"You what?" Tam didn't sound exasperated or angry, merely confused. As if he didn't understand how events had progressed so far as to make Keziah acting captain of a rebel army while he had been asleep. To be fair, he had only been lucid for a few hours. It had taken a long time for the effects of the poison to finally lose their hold on the boy, but now his eyes were clear and his temperature normal and he could swallow liquids past his abused throat without too much trouble.

"I didn't think I had much of a choice," Keziah said patiently, not wanting to explain the whole thing yet again. "Despite everything he stands for, Farrin is my best chance of finding Kiv. We just have to keep our heads down and behave here for a couple of weeks, and it'll all be over."

"He threatened to kill me," Tam objected. "He said…he said he usually killed soldiers on sight but in my case he would wait until I was strong enough to walk to the execution chamber under my own steam." He looked thoroughly disconcerted by his ordeal, and Keziah tried not to appear too impatient with him. It wasn't his fault he didn't know how close to actual death his friend had been the previous day. Farrin hadn't just threatened her with words; he or one of his men had put a gun to her head on several occasions.

"He thought you were the enemy," she explained. "Now I've convinced him otherwise he's even got me working for him. All I need you to do is relax, recover your strength, and try not to do anything…stupid."

"But you can't captain an army…you don't know how." Tam wasn't usually this bluntly honest, and Keziah put it down to the medication. Usually she would have appreciated the lack of tact, as it was how she herself operated, but this time she wished he'd shut up. Because the truth was, she had no idea what she was doing.


"Captain Givlin would rather not see you yet," Farrin said apologetically. "He's still in a lot of pain." Keziah fully understood the man's reluctance to speak to the girl who had snapped his arm, tried to kill him, and then, to top it all, nicked his job. Givlin hadn't seemed like the kind of man who would be kept in bed by a broken arm for more than two days, no matter how painful it was.

"I understand, sir," she muttered, trying to appear confident. She was at that moment standing by the doctor's side in front of what she assumed was a large proportion of the rebel population gathered in an unfriendly crowd in the main cavern. This was supposed to be where Farrin introduced her to her future soldiers and they greeted her with open arms and accepting smiles. Handshakes all round. Right now, however, they were sending her highly-concentrated vibes of hatred and suspicion, bordering on death threats. Very much like her class back at the academy in her first year, in fact.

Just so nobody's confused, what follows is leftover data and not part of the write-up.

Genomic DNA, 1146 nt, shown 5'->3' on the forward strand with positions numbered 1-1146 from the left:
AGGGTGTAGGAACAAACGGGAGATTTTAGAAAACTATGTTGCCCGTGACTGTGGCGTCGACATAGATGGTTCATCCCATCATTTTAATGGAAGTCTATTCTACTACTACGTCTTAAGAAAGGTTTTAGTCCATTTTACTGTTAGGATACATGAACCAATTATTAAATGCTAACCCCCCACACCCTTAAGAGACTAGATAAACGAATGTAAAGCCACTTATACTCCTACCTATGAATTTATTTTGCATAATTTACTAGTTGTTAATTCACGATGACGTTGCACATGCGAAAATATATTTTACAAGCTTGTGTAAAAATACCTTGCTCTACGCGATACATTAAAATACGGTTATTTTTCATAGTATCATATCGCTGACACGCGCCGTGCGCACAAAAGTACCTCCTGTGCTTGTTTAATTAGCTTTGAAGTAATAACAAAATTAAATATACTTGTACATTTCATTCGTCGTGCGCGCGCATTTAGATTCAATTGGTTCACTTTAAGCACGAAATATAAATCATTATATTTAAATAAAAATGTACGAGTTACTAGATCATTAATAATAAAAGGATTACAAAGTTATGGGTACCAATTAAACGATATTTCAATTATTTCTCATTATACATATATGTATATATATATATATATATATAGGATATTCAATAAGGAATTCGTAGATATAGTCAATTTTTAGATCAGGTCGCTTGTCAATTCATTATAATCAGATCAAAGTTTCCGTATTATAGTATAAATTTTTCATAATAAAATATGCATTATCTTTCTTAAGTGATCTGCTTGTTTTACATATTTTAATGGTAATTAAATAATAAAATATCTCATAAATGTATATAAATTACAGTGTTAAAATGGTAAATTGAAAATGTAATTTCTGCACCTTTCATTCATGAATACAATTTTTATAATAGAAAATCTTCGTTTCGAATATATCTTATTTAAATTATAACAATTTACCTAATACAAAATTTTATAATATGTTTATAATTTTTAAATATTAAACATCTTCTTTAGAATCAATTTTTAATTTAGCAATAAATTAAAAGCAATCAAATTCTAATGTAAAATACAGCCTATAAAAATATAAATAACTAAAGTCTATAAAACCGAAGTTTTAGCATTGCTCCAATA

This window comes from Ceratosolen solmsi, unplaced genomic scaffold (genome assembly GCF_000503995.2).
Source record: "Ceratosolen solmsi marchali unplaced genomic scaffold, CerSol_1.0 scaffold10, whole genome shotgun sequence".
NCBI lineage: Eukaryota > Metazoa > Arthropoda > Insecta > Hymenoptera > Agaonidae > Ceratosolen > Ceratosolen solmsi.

"My loyal warriors!" Farrin roared, in battle-field tones that carried throughout the entire cave system. The crowd snapped to attention as one, any unpleasant mutters dying away instantly. "May I introduce you to the newest addition to our army: Keziah Vaia!"

Keziah felt her cheeks grow even hotter under the intense scrutiny she was being subjected to, and battled with the growing desire to run. Many years ago, times she struggled to remember and when she still had parents, she had been outgoing and confident, happy to be the centre of attention and with a never-ending selection of opinions to share. Events had changed her into someone who fought through life, not even considering other ways of growing older. She craved anonymity, felt safest in the dark, shied away from anyone who tried to get to know her. With hundreds of pairs of eyes now trained on her unblinkingly, she felt the familiar defiant aggression rise up into a well-honed shield around her, ready to strike at any moment. Unfortunately Farrin decided not to allow her any physical outlet for the fear she was hiding. Instead he invited her to give a speech.

She was about to decline, but realised that it was a trap she couldn't escape. Any refusal would contradict the Commander, would make their united front seem weak and untenable. People would think they could get away with hurting her without incurring much wrath from their beloved leader, and Keziah didn't need that added distraction. So, with her heart pounding and her palms sweating, she took to the stage desperately trying to pretend she was Commander J Suze addressing an academy full of first years. She didn't need their respect - just their obedience.

"I'm taking over from Captain Givlin while he recovers from his injuries," she began, flinching at the pathetic high-pitched squeak of a voice that she heard bouncing off the stone walls surrounding her. Not Suze-like at all. "You might think I'm young and inexperienced, but I know how to fight. As far as I'm concerned that's all that matters, and it should be the same for you. Work hard for me, and no one gets hurt. That's all." She turned to Farrin with the last two words, and saw him watching her with amusement.

"You haven't done any lessons at the academy on public relations or motivational speaking, have you?" he sniggered as his disgruntled army dispersed with justified anger and bitterness.

"Not something I ever thought I'd need," the girl said bluntly, and followed the commander to his cabin. "When do I start with the training?"

He gave her the first group within the hour, understanding her need to keep busy. They were slightly above-average soldiers, not elite but far from useless, able to withstand a fair amount of physical stress. They lined up in what was known as the training cave, a large, high-ceilinged space with a deep underground lake at the furthest end from the entrance tunnel. It was lit by yet more fluorescent lamps, but the heat they gave off did little to combat the coolness that spread across from the freezing water.